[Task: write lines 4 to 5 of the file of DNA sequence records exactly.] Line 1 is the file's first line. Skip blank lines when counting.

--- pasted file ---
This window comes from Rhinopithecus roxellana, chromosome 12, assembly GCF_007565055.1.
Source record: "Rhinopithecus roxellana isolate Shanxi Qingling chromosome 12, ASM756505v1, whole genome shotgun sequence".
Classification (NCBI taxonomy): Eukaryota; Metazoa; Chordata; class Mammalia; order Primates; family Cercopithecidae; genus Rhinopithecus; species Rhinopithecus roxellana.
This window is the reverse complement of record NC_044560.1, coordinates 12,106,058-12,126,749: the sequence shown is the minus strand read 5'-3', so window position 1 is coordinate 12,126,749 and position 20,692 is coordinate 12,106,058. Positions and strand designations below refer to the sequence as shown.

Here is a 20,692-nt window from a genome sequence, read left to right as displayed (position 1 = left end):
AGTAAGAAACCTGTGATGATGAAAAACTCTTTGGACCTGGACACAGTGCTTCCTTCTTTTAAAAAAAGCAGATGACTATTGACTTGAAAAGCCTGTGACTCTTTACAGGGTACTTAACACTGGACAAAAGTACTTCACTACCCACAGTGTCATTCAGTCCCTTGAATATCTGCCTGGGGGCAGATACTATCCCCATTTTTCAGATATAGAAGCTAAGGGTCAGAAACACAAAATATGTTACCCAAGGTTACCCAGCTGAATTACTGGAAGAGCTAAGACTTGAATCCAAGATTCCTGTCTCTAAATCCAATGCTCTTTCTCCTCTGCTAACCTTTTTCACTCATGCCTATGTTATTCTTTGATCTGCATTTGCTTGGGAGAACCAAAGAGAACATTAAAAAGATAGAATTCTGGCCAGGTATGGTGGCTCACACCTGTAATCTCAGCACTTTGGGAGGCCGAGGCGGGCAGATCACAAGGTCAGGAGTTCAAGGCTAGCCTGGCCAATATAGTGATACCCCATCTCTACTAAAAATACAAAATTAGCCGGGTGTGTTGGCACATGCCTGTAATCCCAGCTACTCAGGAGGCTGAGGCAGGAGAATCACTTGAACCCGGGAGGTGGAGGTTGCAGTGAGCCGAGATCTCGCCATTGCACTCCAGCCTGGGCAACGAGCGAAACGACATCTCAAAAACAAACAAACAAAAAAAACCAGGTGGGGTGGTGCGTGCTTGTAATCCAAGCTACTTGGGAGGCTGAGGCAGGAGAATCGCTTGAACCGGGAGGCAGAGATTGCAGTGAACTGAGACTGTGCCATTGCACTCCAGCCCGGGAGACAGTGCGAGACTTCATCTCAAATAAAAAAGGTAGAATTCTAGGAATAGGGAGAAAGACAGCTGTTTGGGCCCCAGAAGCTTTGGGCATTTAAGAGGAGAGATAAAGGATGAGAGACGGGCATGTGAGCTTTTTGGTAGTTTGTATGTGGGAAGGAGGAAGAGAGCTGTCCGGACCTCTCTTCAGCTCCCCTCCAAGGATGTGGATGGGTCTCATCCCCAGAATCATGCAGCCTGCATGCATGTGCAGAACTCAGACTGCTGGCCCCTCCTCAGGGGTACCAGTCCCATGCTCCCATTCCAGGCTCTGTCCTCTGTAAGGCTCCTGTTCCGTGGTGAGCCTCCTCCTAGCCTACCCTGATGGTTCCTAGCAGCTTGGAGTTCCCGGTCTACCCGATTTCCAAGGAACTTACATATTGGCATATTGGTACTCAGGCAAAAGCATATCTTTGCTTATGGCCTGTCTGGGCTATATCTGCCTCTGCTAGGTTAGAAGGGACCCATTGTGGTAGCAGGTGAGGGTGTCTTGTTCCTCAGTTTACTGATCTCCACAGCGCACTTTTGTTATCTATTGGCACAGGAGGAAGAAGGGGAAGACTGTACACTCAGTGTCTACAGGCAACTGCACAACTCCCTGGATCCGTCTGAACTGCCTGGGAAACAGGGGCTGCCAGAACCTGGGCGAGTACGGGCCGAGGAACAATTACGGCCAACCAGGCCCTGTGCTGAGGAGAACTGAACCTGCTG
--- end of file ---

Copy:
This window is the reverse complement of record NC_044560.1, coordinates 12,106,058-12,126,749: the sequence shown is the minus strand read 5'-3', so window position 1 is coordinate 12,126,749 and position 20,692 is coordinate 12,106,058. Positions and strand designations below refer to the sequence as shown.

Here is a 20,692-nt window from a genome sequence, read left to right as displayed (position 1 = left end):